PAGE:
Skip site navigation (1)Skip section navigation (2)

FreeBSD Man Pages

Man Page or Keyword Search:
Man Architecture
Apropos Keyword Search (all sections) Output format
home | help
XAUTH(1)							      XAUTH(1)

NAME
       xauth - X authority file	utility

SYNOPSIS
       xauth [ -f authfile ] [ -vqib ] [ command arg ... ]

DESCRIPTION
       The  xauth program is used to edit and display the authorization	infor-
       mation used in connecting to the	X server.   This  program  is  usually
       used  to	 extract authorization records from one	machine	and merge them
       in on another (as is the	case when  using  remote  logins  or  granting
       access  to  other  users).   Commands  (described below)	may be entered
       interactively, on the xauth command line, or  in	 scripts.   Note  that
       this  program  does  not	 contact the X server except when the generate
       command is used.	 Normally xauth	is not used to	create	the  authority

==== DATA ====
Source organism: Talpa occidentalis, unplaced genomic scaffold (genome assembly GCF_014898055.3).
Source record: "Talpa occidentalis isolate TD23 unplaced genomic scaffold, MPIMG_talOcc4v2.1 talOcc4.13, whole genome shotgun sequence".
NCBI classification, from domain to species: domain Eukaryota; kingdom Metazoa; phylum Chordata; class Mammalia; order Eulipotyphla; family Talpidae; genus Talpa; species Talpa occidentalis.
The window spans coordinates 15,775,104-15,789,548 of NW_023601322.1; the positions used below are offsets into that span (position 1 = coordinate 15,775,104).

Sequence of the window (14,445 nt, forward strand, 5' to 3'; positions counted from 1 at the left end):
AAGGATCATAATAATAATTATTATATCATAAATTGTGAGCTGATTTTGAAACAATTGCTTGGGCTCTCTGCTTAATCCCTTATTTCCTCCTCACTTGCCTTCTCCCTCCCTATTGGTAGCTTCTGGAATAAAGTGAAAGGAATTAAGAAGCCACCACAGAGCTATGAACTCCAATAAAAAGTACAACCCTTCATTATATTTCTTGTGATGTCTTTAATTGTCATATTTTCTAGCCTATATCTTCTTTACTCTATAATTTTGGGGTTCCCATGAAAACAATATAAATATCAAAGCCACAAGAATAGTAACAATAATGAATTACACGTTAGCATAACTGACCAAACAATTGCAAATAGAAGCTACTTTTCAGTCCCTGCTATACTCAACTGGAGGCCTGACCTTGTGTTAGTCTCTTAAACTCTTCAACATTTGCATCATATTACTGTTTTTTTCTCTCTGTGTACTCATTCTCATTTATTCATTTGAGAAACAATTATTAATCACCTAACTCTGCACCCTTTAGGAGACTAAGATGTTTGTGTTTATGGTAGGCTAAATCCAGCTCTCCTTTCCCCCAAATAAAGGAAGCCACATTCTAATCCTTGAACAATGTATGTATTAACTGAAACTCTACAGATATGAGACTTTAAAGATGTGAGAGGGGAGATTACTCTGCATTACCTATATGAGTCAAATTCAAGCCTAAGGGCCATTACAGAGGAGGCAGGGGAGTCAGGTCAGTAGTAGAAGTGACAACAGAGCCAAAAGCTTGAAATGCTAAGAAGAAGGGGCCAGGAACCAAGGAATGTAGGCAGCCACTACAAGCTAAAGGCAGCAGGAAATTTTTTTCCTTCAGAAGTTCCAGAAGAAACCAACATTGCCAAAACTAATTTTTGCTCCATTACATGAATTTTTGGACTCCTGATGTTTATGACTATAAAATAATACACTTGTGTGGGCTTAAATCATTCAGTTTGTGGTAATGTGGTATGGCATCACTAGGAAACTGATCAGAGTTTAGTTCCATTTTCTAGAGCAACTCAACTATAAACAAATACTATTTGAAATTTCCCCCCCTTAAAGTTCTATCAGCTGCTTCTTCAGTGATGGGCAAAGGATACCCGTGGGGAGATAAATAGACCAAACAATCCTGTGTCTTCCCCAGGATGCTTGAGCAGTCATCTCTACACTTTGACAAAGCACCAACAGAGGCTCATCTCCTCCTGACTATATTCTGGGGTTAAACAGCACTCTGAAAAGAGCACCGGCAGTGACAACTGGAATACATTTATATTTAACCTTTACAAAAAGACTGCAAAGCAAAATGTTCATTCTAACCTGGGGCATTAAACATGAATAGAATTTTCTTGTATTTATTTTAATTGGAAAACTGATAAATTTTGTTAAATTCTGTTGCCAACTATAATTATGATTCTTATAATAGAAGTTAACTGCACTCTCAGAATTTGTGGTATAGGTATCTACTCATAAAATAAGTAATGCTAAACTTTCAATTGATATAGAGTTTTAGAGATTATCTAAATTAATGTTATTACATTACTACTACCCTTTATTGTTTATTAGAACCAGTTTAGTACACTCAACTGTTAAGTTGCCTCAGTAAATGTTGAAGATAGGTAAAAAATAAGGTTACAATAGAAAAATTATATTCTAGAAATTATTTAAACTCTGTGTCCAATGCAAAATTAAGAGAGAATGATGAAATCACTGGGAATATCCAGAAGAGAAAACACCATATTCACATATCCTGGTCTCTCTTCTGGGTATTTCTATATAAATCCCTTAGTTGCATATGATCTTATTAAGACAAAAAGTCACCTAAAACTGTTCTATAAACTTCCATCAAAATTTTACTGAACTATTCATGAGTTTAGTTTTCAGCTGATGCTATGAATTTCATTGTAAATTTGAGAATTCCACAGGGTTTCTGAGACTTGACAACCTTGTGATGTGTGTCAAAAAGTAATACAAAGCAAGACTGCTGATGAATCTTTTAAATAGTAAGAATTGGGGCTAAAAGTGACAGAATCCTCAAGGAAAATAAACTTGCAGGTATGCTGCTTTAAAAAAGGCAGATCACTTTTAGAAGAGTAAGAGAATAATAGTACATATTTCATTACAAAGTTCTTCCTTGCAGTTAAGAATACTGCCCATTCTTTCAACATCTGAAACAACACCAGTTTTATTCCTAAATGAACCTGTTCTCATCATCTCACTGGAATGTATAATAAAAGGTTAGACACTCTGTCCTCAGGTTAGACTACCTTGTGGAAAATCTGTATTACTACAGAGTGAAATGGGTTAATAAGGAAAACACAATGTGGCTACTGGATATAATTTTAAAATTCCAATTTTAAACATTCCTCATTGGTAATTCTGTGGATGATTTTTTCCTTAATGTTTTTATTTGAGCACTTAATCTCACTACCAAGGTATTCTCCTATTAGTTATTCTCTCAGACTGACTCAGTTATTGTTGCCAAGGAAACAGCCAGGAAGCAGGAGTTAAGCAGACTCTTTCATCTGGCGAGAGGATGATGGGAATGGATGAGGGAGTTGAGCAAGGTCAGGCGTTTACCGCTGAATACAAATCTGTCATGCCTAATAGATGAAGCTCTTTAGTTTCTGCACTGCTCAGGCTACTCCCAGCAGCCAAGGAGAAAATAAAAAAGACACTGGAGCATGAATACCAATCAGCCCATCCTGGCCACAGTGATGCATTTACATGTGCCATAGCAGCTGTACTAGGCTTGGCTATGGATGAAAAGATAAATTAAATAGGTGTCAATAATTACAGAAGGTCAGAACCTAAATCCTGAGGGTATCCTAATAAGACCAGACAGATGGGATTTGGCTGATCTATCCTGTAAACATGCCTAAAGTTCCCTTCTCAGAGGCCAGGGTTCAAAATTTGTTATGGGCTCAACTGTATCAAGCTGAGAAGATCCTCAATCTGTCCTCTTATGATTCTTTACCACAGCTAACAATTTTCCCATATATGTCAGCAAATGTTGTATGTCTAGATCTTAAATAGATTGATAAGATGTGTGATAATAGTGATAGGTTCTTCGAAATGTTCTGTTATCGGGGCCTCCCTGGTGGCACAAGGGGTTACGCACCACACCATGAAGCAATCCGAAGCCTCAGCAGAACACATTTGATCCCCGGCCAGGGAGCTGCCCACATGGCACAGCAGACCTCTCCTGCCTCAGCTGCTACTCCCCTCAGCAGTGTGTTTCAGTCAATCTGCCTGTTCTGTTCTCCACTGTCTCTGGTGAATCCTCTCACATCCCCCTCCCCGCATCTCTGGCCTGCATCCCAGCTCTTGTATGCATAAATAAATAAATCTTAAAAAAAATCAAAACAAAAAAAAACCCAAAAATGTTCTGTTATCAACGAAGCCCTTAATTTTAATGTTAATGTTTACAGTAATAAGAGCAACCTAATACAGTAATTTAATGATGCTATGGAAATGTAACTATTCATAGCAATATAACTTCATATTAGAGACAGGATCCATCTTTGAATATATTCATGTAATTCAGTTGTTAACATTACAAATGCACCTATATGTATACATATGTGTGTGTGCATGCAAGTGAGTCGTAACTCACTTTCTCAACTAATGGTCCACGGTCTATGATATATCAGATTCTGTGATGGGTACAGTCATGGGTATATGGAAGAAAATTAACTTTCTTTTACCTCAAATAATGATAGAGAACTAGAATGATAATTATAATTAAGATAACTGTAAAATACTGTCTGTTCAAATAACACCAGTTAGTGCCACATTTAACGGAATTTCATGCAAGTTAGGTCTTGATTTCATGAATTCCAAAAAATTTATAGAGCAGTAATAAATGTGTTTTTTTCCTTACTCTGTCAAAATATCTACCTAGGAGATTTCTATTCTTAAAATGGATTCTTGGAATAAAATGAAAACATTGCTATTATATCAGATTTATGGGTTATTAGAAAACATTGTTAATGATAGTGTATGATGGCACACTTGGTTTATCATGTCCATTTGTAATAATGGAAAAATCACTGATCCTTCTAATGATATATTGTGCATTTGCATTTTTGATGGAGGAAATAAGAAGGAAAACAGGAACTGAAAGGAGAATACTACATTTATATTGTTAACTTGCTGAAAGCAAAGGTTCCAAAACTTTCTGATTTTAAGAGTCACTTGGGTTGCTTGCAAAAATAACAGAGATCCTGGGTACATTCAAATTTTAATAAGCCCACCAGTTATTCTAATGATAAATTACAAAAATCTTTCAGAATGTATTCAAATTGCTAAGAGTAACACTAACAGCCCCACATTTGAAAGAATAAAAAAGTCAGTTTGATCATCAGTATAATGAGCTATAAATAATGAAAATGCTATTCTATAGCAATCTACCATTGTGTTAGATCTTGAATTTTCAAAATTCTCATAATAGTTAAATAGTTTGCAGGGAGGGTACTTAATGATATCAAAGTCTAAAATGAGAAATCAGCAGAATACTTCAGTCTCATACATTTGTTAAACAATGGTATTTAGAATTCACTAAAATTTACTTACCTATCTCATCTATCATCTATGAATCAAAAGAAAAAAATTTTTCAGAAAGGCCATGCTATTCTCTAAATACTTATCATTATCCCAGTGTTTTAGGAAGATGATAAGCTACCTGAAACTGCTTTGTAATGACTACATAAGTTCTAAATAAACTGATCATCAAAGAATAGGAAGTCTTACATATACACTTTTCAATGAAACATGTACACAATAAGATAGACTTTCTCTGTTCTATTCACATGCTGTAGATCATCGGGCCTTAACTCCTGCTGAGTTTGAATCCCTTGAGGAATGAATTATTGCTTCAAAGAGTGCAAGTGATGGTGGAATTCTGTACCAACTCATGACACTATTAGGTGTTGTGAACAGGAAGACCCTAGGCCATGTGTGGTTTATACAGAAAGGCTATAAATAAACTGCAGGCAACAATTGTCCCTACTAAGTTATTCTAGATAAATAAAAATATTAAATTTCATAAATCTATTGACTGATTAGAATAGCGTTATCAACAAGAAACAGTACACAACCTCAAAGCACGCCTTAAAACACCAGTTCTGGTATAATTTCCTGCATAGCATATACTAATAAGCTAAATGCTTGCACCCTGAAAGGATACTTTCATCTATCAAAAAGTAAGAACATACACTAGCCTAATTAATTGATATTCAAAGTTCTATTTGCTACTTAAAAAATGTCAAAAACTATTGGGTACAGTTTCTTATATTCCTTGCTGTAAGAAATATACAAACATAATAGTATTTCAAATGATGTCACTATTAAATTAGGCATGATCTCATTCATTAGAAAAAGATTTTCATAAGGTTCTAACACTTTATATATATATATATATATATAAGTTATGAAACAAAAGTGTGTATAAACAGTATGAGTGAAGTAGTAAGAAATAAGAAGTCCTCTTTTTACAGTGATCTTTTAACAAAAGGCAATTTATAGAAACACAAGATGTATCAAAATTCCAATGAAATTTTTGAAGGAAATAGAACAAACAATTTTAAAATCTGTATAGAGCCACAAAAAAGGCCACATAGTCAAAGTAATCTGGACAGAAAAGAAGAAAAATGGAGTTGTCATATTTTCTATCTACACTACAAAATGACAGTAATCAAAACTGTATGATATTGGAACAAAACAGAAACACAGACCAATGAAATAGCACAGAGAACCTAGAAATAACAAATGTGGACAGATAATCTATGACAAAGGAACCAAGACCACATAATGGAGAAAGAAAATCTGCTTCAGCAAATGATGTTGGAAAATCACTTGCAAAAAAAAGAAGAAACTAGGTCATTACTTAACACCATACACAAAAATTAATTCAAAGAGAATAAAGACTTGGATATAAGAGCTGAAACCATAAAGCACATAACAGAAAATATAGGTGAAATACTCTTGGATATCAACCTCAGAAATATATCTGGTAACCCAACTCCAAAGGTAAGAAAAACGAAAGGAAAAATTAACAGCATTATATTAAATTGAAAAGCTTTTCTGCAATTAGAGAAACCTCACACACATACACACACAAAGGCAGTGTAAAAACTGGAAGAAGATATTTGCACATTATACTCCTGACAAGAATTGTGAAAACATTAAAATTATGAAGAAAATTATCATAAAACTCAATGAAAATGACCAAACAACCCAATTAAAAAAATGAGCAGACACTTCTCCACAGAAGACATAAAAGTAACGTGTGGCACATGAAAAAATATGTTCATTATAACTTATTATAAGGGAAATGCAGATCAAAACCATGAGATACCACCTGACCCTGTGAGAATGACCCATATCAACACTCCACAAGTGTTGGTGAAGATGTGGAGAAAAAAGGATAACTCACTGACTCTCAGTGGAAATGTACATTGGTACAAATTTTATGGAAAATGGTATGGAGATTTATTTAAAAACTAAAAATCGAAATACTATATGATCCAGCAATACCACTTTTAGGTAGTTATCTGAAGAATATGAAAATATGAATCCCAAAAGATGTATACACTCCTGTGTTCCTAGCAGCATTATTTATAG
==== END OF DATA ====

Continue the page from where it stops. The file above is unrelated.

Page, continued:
file entry in the first place; xdm does that.

OPTIONS
       The  following options may be used with xauth.  They may	be given indi-
       vidually	(e.g., -q -i) or may combined (e.g., -qi).

       -f authfile
	       This option specifies the name of the authority	file  to  use.
	       By default, xauth will use the file specified by	the XAUTHORITY
	       environment variable or .Xauthority in the user's  home	direc-
	       tory.

       -q      This option indicates that xauth	should operate quietly and not
	       print unsolicited status	messages.  This	is the default	if  an
	       xauth  command  is is given on the command line or if the stan-
	       dard output is not directed to a	terminal.

       -v      This option indicates that xauth	should operate	verbosely  and
	       print  status messages indicating the results of	various	opera-